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EPA Administrator Speaks In Seattle About Public Health And Water Crisis

Bellamy Pailthorp
EPA Administrator Gina McCarthy speaking at Allen Library on the campus of the University of Washington in Seattle on March 9, 2016.

The head of the U.S. Environmental Protection Agency, Gina McCarthy, is in Seattle this week. She’s giving the keynote address at this year's Climate Leadership Conference on Wednesday evening.

But earlier in the day, she also spoke to students and faculty at the University of Washington’s schools of public health and public policy. Her talk highlighted the Obama administration's work on climate change as well as her desire to get more young people and people of color involved in public service, especially at her agency.

She also responded to questions, including one about her concerns in the wake of the crisis in Flint, Michigan; where lead has been poisoning municipal water supplies. She said at its heart, more than anything, the crisis is about money.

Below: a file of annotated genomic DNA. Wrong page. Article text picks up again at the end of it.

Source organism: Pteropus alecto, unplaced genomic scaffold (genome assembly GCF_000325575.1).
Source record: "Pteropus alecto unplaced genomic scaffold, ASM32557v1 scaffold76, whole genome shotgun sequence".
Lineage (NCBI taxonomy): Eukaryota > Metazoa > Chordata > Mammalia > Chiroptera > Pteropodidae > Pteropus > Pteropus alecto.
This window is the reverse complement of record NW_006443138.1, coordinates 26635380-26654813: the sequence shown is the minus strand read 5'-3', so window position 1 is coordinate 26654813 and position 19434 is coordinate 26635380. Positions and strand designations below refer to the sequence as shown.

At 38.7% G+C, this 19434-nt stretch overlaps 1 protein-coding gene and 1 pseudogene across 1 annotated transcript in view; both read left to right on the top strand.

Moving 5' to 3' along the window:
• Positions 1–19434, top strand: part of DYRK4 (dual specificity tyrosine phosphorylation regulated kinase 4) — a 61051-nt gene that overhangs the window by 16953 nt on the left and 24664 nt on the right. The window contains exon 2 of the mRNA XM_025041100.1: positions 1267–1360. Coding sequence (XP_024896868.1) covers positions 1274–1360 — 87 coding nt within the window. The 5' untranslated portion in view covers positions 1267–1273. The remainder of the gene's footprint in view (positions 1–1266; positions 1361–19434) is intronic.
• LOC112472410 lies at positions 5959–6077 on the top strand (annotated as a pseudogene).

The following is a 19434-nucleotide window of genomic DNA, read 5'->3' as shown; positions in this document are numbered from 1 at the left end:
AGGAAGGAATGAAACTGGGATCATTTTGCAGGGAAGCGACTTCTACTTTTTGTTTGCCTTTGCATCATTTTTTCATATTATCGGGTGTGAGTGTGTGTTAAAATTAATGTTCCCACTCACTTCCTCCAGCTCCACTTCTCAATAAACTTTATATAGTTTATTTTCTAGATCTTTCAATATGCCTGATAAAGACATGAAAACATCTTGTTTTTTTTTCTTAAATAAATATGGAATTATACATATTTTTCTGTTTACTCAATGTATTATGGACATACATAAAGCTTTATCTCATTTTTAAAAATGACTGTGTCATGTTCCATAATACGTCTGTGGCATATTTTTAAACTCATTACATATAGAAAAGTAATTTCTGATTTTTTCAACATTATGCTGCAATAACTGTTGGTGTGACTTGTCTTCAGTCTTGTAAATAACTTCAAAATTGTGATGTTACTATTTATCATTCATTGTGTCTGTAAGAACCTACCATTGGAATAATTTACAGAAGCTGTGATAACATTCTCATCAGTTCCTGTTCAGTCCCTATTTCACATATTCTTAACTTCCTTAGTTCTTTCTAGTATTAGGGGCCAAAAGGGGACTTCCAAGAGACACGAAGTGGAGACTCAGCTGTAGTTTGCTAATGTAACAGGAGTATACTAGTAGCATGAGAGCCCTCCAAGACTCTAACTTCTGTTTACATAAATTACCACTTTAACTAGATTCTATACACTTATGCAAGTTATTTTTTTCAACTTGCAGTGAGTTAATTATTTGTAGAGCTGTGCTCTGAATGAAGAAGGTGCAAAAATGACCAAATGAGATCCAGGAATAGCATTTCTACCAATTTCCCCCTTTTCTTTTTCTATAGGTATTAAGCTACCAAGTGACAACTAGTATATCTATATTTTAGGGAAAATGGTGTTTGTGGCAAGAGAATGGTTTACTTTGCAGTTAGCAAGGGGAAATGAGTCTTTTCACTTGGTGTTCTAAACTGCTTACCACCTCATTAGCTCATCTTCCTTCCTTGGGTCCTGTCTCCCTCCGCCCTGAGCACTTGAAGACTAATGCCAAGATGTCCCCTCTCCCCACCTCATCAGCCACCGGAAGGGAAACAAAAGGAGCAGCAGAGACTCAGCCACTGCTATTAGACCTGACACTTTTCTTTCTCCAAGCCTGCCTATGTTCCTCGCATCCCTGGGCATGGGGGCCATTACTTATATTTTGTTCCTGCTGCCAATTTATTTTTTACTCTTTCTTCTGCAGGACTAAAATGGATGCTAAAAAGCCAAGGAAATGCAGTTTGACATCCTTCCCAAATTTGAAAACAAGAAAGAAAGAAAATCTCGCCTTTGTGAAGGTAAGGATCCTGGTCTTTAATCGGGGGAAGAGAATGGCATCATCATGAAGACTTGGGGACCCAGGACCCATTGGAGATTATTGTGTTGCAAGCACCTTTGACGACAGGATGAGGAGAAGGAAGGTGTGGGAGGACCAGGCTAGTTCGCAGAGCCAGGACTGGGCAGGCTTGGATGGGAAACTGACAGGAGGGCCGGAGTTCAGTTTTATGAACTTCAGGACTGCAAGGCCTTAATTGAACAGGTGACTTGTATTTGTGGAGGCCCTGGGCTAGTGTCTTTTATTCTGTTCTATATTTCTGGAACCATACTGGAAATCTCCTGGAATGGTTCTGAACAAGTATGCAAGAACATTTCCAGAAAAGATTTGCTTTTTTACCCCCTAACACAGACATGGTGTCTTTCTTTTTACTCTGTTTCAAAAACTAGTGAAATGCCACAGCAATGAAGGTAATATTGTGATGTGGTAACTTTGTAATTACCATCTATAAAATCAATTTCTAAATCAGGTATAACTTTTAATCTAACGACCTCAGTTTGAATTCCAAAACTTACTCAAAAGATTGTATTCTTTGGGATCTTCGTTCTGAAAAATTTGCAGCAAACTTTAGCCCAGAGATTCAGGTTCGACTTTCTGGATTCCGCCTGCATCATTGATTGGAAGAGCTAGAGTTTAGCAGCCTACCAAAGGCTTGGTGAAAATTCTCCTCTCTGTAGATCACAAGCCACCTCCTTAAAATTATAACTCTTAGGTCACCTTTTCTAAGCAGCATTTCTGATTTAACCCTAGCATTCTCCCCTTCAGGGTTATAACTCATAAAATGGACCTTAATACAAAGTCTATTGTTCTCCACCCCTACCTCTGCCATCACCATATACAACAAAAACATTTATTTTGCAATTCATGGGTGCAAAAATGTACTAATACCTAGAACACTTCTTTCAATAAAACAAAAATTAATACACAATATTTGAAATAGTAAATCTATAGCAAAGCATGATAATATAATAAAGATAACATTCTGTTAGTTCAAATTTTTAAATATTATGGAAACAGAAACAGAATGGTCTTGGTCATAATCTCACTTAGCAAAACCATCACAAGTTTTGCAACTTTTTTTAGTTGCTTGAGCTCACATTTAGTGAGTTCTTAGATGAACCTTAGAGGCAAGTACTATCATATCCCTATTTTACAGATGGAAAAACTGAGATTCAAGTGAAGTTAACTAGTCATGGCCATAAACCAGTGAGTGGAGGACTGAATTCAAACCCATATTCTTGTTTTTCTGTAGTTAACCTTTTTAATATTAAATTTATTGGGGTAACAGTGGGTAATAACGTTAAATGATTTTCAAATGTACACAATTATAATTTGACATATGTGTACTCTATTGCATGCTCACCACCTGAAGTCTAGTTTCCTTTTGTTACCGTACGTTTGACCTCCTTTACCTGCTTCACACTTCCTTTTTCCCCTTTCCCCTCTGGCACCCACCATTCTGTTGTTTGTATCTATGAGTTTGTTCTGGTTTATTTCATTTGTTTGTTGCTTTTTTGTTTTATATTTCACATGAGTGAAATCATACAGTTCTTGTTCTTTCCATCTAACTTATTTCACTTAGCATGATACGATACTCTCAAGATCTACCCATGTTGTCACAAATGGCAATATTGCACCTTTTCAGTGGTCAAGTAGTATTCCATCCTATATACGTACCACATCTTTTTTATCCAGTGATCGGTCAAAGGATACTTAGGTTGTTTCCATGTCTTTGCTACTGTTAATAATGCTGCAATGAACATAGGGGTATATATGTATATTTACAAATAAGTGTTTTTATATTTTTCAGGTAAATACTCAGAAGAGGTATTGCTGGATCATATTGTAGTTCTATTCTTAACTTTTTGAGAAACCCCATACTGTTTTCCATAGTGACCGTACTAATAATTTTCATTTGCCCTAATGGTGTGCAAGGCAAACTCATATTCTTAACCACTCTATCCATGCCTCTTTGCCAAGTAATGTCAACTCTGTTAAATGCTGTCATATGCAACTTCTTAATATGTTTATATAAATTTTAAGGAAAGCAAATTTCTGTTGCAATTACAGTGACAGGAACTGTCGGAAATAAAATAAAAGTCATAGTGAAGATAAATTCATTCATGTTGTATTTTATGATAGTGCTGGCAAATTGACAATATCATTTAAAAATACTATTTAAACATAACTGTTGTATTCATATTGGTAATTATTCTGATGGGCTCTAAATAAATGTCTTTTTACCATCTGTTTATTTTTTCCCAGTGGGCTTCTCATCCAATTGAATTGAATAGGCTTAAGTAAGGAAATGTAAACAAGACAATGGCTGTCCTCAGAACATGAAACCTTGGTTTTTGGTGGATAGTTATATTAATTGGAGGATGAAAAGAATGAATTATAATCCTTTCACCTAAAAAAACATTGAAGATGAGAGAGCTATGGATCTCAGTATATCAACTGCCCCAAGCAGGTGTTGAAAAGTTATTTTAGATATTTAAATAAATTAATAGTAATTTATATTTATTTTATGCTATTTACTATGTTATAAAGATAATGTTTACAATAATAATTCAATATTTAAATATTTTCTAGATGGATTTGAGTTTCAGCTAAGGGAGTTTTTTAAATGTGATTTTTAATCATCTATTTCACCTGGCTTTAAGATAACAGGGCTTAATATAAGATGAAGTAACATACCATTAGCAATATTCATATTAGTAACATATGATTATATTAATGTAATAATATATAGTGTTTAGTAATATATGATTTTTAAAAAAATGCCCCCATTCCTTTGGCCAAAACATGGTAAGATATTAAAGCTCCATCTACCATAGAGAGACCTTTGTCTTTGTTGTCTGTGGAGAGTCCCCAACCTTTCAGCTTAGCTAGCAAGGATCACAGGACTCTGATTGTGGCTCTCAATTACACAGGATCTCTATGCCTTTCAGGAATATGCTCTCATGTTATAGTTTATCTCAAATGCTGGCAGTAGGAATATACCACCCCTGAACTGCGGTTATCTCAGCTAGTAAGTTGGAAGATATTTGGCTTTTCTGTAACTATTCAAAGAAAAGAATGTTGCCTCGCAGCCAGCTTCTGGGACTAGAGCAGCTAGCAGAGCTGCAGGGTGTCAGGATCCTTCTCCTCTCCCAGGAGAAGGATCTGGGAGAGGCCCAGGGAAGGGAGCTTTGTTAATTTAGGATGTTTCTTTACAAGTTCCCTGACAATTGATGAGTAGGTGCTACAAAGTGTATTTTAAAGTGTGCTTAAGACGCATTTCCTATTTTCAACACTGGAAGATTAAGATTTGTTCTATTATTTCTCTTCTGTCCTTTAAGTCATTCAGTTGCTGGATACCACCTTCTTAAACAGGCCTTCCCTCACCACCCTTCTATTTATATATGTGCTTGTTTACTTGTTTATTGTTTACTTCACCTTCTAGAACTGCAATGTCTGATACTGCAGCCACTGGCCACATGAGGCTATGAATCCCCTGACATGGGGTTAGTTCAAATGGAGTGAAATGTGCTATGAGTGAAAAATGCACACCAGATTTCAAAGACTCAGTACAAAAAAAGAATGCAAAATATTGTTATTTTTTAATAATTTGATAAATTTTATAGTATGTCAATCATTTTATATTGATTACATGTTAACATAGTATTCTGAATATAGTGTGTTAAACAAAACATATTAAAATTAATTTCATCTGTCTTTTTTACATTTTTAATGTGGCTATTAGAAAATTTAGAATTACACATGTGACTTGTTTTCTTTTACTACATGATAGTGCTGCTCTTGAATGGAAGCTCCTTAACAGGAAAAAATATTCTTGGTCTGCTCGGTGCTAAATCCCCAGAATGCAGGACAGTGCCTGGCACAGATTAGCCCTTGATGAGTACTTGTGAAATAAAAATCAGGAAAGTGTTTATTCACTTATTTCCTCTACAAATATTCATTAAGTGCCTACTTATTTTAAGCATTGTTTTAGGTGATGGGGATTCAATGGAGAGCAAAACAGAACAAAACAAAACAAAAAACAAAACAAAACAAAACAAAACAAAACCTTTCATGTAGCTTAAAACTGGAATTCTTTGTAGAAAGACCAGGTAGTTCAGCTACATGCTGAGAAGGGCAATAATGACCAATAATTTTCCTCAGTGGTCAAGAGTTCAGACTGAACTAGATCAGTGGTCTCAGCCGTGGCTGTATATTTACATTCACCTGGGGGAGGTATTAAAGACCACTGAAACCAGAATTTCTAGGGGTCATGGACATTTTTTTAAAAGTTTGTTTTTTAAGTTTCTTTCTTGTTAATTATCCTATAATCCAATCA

“And what we know about Flint is that their problem isn’t just lead or lead lines or the corrosivity of the water. It’s the fact that the water system hasn’t been invested in in decades,” McCarthy said.

She said the EPA is working to help Flint on the local, state and federal levels. But she added that it’s not a unique problem. She says there are at least 10 million water lines in the United States that are in similar need of attention. And she estimates at least $600 billion of investments are needed to address all the issues in keeping public water supplies healthy in the US.

Right now, she says the federal government supports this effort to the tune of only about $2 billion.

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